Irian Jaya - Penis sheats, grass skirts and armies of fleas
In the early 90’s my girlfriend and I visited most of Indonesia during our 18-month holiday in India and South East Asia. Somehow we were looking for something completely different and finally decided to go to Irian Jaya and do a trekking tour in the Baliem Valley. So we flew to Jayapura a.k.a. Hollandia, the capital of the province. Those days Wamena, the biggest town in the valley, was accessible only by Merpati flight. When we arrived in Wamena it came as a shock. We felt like we had been time-warped back into the stone age. Naked men with penis sheaths (koteka) roamed around the market, topless Papua women in grass skirts. The town lies at an altitude of around 5200 feet and can be quite cold at night. The night sky was one of the most spectacular I’ve seen in my entire life. After two days in Wamena we decided to do a two day trekking tour to Karubaga, together with Dutchman and his sister. We were introduced to a Papua guy named Kipenus and hired him and a few porters for the trek. Easy going, we were told.
However, on the first day of our trek, after some hours of trekking we met a Papua teacher who told us that there was a festival going on in his home village. Of course we didn’t want to miss it and so we confided in the man and made a considerable detour. The first night we slept in a teacher’s wooden house in a village on the way. The floor was hard but it was okay. The next day we arrived at our destination. A new church (most of the Papuas are Christians) was being built. Various tribes from the neighbourhood brought building material and came to celebrate this big occasion. The festival was truly spectacular with dances and singing. However, there came a time when we wanted to sleep. But only the local huts made of wood and straw were available. So we had to bite the bullet – and I can tell you it was no fun. These huts have a diameter of about five metres. A fire burns in the centre and there is no proper smoke outlet because the smoke is supposed to keep unwanted pests away. Which it doesn’t. Around the fireplace there are a few stones which separate it from the straw with which the floor is padded. After all, you want your home to be cosy, dontcha?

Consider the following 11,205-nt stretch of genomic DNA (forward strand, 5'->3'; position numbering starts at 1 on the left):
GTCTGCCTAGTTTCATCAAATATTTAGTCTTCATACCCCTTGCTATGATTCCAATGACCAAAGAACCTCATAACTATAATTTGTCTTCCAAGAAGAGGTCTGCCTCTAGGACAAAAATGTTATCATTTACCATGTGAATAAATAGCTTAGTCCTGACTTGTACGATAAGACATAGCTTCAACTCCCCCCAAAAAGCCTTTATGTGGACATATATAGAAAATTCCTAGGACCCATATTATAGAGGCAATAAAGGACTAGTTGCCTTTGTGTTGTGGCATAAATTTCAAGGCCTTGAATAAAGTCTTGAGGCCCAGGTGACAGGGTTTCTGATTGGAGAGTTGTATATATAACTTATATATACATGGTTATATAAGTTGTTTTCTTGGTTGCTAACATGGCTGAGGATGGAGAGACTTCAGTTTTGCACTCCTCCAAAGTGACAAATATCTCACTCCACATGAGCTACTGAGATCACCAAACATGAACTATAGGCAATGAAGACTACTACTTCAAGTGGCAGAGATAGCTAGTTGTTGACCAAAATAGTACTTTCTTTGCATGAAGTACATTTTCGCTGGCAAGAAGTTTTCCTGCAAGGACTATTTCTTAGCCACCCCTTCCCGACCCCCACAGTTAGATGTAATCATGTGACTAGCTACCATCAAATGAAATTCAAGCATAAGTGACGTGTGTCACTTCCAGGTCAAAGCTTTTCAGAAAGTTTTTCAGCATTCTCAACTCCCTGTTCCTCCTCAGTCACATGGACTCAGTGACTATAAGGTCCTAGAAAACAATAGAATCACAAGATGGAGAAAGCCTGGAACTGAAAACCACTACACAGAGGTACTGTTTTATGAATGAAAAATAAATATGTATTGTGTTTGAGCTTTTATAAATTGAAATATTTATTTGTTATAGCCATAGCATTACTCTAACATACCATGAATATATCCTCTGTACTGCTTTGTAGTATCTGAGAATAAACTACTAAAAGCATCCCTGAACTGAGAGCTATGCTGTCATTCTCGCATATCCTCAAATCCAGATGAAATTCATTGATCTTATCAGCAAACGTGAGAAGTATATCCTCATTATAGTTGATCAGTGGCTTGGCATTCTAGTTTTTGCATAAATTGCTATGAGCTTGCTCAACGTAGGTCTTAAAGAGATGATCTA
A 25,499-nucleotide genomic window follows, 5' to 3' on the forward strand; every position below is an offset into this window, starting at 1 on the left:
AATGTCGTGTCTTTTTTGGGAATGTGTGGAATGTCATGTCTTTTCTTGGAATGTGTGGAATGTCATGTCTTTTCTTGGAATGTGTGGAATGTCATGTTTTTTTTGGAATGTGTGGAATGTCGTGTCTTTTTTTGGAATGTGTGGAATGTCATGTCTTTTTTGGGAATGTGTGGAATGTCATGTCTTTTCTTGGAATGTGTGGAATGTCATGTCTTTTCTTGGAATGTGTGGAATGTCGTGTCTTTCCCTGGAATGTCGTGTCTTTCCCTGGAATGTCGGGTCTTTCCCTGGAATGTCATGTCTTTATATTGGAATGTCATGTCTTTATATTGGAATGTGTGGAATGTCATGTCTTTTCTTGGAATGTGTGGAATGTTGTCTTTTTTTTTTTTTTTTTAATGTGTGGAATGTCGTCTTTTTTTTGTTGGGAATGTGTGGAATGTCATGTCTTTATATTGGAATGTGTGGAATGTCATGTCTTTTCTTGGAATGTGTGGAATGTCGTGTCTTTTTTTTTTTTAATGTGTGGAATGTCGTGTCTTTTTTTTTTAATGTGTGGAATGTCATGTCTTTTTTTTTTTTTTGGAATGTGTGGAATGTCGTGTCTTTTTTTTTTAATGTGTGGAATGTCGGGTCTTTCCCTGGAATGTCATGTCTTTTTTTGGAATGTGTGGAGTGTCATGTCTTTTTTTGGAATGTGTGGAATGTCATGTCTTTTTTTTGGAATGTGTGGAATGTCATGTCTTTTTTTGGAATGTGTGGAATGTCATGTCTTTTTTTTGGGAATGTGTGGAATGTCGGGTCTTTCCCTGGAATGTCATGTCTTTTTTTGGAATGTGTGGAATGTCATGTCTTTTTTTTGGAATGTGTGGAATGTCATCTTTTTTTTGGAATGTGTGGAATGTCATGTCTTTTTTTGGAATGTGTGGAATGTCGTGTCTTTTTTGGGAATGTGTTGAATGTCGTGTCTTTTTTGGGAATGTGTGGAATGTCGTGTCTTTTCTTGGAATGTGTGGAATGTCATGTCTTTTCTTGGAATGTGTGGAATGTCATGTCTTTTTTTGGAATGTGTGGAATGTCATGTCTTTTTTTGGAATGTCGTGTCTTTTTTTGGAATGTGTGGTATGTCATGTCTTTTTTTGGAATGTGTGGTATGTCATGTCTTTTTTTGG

We unrolled our sleeping bags and made ourselves comfy. I could hardly sleep at night: rats were running over my legs and the later it got the more itchy it got.
In the morning we were covered in fleabites: one count yielded 40 flea bites – on one arm! It was terrible. My girlfriend suffered even more. In the morning we tried to remove them from our clothing and sleeping bags while the Papuas were standing around us, making jokes about these hypersensitive foreigners.
But never mind, the festival had been great and in the evening we would be in Karubaga where there was a guest house. We started hiking and occasionally we had a good view of the highest mountain on the island, Puncak Jaya, formerly known as Carstenszspitze. We trekked far apart from each other and sometimes even lost sight of each other. After a few hours we crossed a mountain pass covered in fog. Suddenly, I was all alone in the jungle! I called my companions as loud as I could, but no reply. I was standing in the middle of nowhere here and slowly started to worry. Apparently my loud shouting went unheard! I continued walking along the path and after a quarter of an hour one of the porters found me. It took a load off my mind! We walked on and the closer the evening came, the more beautiful Karubaga became in my imagination! On the trek we passed many burned-out huts, these things are definitely not fireproof… And finally the bad news: Our guide informed us that we could not reach our destination today and that we would have to spend another night in one of those dumps again. It sucked, but what could we do? And so we spent another night in a Papua hut. I couldn’t close my eyes and constantly watched the fire because I absolutely didn’t feel like being incinerated here at the anus mundi. We survived that night too and reached Karubaga around noon. We spent the rest of the day checking our clothes for fleas. We hunted down no fewer than thirty-five! With a lot of luck we got a plane to Wamena two days later and avoided the arduous walk back. I’m not sure if I would have survived that … The flight back in a Piper Cherokee was quite an experience! We arrived in time to catch our flight back to Jayapura.